Simulation of Larsen B ice shelf retreat as
response to Larsen A collapse
The "eigencalving law" reveals far-reaching
interactions between neighboring ice shelves that are mechanically
connected. The simulation with PISM-PIK shows that the calving front
position of Larsen B Ice Shelf retreats immediately after the disintegration
of Larsen A ice shelf. A changing boundary affects the overall stress
balance and the strain-rate field and hence the estimated calving
rates at the ice shelf front. This mechanism provides an explanation
for the gradual retreat of Larsen B Ice Shelf prior to its observed
collapse in 2002. Greenish colors indicate ice speed anomaly (meter
per year) with respect to the initial state of intact Larsen Ice
Shelf system. Oberved front poistions of the years 1993, 1995 and
2000 are delineated in yellow, red and green respectively.Related
& Levermann (2014) .
Simulation of ice shelf in Antarctica
The extent of the floating ice shelves around Antarctica is mainly
determined by the ice flow off the continent and the calving of
ice bergs into the ocean. In these simulations with PISM-PIK we
apply the "eigencalving law" saying that ice loss is proportional
to the two-dimensional spreading of the ice. This formula is consistent
with the observed stages of the ice fronts of Larsen A and B, as
seen in the animation. (Light grey: land, dark grey: ocean, colours:
ice shelf.). Related publication: A.
Levermann et al. (2012).
Ice flow in the PISM-PIK Antarctic Ice Sheet
Visualisation of ice flow in the Antarctic ice sheet model PISM-PIK.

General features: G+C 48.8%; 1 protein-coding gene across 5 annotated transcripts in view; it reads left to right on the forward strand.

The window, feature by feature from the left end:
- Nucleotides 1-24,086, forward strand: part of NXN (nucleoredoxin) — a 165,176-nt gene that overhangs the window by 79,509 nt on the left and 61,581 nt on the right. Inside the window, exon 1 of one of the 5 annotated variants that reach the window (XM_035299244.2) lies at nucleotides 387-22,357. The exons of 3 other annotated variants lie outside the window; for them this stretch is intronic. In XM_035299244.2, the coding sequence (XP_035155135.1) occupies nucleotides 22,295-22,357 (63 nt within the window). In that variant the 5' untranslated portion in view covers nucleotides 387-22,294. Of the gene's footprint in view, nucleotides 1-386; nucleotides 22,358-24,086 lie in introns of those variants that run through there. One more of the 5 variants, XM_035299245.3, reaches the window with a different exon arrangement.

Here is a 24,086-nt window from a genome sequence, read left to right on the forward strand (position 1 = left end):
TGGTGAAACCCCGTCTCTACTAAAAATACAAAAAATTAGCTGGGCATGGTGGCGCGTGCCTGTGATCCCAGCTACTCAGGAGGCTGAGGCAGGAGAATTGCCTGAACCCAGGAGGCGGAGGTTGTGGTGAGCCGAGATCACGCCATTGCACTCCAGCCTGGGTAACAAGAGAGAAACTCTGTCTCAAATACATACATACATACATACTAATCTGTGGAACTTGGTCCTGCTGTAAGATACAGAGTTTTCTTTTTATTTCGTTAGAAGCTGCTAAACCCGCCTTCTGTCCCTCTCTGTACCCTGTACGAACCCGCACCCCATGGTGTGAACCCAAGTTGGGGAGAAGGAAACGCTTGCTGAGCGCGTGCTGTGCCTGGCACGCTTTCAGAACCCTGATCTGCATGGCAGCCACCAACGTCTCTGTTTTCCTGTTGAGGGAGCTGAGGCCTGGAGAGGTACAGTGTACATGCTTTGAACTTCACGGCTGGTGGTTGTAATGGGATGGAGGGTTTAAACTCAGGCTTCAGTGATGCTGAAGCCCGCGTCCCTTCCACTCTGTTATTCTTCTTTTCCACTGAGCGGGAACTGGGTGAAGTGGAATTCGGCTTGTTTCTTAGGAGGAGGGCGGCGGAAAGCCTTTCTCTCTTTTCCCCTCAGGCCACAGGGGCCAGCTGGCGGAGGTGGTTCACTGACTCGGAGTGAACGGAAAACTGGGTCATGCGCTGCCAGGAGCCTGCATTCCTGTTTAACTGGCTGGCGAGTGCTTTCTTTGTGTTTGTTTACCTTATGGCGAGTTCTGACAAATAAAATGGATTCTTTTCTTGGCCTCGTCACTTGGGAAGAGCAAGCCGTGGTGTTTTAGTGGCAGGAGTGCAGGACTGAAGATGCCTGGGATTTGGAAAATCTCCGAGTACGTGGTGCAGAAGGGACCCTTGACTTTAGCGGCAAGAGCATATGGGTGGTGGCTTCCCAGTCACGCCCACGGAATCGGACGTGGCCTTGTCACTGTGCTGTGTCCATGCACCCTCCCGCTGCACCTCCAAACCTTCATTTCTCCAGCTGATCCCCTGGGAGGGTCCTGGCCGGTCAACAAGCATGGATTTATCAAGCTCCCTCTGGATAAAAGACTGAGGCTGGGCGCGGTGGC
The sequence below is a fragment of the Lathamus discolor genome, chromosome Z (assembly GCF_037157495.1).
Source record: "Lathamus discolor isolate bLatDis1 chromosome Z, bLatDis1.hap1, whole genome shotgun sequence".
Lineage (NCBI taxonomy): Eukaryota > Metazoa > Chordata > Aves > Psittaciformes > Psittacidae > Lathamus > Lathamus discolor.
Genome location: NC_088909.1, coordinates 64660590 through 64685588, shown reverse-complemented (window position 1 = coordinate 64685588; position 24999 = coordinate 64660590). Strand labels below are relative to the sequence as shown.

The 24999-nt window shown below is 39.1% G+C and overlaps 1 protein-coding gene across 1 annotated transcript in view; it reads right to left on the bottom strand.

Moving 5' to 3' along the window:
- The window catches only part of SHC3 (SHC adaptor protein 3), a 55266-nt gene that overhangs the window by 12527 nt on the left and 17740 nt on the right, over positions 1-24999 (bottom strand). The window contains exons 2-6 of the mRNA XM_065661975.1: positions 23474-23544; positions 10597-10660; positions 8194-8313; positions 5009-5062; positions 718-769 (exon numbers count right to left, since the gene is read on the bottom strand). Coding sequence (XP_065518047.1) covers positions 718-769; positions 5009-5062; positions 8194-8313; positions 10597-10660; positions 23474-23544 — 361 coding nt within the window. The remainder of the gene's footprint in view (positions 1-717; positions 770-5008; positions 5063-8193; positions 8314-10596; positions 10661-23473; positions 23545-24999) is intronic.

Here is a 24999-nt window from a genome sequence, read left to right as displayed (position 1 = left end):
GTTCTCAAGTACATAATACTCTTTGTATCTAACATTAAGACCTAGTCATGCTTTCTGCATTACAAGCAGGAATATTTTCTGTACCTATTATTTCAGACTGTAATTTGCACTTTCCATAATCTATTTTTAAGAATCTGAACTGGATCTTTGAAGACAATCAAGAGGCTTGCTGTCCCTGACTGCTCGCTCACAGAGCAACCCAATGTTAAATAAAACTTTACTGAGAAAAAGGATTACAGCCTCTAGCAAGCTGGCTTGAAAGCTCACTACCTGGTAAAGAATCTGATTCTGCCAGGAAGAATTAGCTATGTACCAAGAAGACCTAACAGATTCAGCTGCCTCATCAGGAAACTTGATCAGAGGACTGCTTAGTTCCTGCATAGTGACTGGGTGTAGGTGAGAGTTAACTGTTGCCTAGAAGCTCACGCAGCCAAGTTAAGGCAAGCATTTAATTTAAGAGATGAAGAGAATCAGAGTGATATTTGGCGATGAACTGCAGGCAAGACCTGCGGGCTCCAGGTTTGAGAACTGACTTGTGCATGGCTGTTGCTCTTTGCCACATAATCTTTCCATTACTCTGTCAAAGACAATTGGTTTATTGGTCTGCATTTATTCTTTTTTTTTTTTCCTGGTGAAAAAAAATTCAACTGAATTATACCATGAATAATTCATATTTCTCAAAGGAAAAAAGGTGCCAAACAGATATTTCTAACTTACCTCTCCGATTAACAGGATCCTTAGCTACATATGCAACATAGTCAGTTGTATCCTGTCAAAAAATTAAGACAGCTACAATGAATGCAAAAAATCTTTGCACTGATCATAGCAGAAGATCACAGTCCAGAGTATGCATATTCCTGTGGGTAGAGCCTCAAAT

The white dots show how particles move with the ice which are initially
randomly distributed over the ice surface. Colours in addition show
the flow speed. Related publications: Winkelmann
et al. (2010), Martin
et al. (2010).
simulated with a climate - ice sheet model
A view of the continental ice sheet changes
over the past 400,000 years, simulated with PIK's CLIMBER-2 model.
The model is driven by orbital parameters and CO2 variations from
Antarctic ice core data. The time in years before present is shown
in the lower right corner. The changes in continental ice cover
cause sea level changes with an amplitude of ~ 120 meters. Related
et al. 2010.
simulated with an ice sheet model
A view of the Laurentide ice sheet over North
America with steady climate forcing. The ice sheet builds up by
snowfall but episodically loses ice by sliding, an internal dynamic
instability. This mechanism may explain the so-called Heinrich events,
which are episodic, massive ice discharges during glacial times.
They are associated with up to 10 meters of sea-level rise and documented
in deep-sea sediments across the Atlantic. Related publication:
et al. 2010.